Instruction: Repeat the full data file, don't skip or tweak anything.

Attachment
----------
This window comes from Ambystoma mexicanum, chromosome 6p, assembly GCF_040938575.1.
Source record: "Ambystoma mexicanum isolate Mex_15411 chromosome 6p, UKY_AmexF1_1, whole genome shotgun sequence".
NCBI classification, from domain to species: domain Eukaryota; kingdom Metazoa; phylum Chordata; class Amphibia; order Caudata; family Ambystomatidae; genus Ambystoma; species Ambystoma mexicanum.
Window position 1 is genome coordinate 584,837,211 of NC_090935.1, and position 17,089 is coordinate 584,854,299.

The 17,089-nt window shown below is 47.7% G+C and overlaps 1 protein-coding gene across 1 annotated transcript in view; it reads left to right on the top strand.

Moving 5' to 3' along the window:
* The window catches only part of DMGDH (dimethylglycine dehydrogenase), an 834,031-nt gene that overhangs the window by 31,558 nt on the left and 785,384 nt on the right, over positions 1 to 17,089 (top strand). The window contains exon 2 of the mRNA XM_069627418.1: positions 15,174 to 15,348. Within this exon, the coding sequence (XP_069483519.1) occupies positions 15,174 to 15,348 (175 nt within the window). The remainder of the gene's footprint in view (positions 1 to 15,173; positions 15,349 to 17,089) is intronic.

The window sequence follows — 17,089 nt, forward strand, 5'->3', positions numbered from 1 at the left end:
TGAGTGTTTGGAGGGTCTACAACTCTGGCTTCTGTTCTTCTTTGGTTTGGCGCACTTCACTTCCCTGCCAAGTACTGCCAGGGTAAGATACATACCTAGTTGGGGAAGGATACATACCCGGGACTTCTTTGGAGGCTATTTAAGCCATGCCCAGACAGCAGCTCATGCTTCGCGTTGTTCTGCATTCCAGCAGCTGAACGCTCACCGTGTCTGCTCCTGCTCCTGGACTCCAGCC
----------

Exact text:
This window comes from Ambystoma mexicanum, chromosome 6p, assembly GCF_040938575.1.
Source record: "Ambystoma mexicanum isolate Mex_15411 chromosome 6p, UKY_AmexF1_1, whole genome shotgun sequence".
NCBI classification, from domain to species: domain Eukaryota; kingdom Metazoa; phylum Chordata; class Amphibia; order Caudata; family Ambystomatidae; genus Ambystoma; species Ambystoma mexicanum.
Window position 1 is genome coordinate 584,837,211 of NC_090935.1, and position 17,089 is coordinate 584,854,299.

The 17,089-nt window shown below is 47.7% G+C and overlaps 1 protein-coding gene across 1 annotated transcript in view; it reads left to right on the top strand.

Moving 5' to 3' along the window:
* The window catches only part of DMGDH (dimethylglycine dehydrogenase), an 834,031-nt gene that overhangs the window by 31,558 nt on the left and 785,384 nt on the right, over positions 1 to 17,089 (top strand). The window contains exon 2 of the mRNA XM_069627418.1: positions 15,174 to 15,348. Within this exon, the coding sequence (XP_069483519.1) occupies positions 15,174 to 15,348 (175 nt within the window). The remainder of the gene's footprint in view (positions 1 to 15,173; positions 15,349 to 17,089) is intronic.

The window sequence follows — 17,089 nt, forward strand, 5'->3', positions numbered from 1 at the left end:
TGAGTGTTTGGAGGGTCTACAACTCTGGCTTCTGTTCTTCTTTGGTTTGGCGCACTTCACTTCCCTGCCAAGTACTGCCAGGGTAAGATACATACCTAGTTGGGGAAGGATACATACCCGGGACTTCTTTGGAGGCTATTTAAGCCATGCCCAGACAGCAGCTCATGCTTCGCGTTGTTCTGCATTCCAGCAGCTGAACGCTCACCGTGTCTGCTCCTGCTCCTGGACTCCAGCC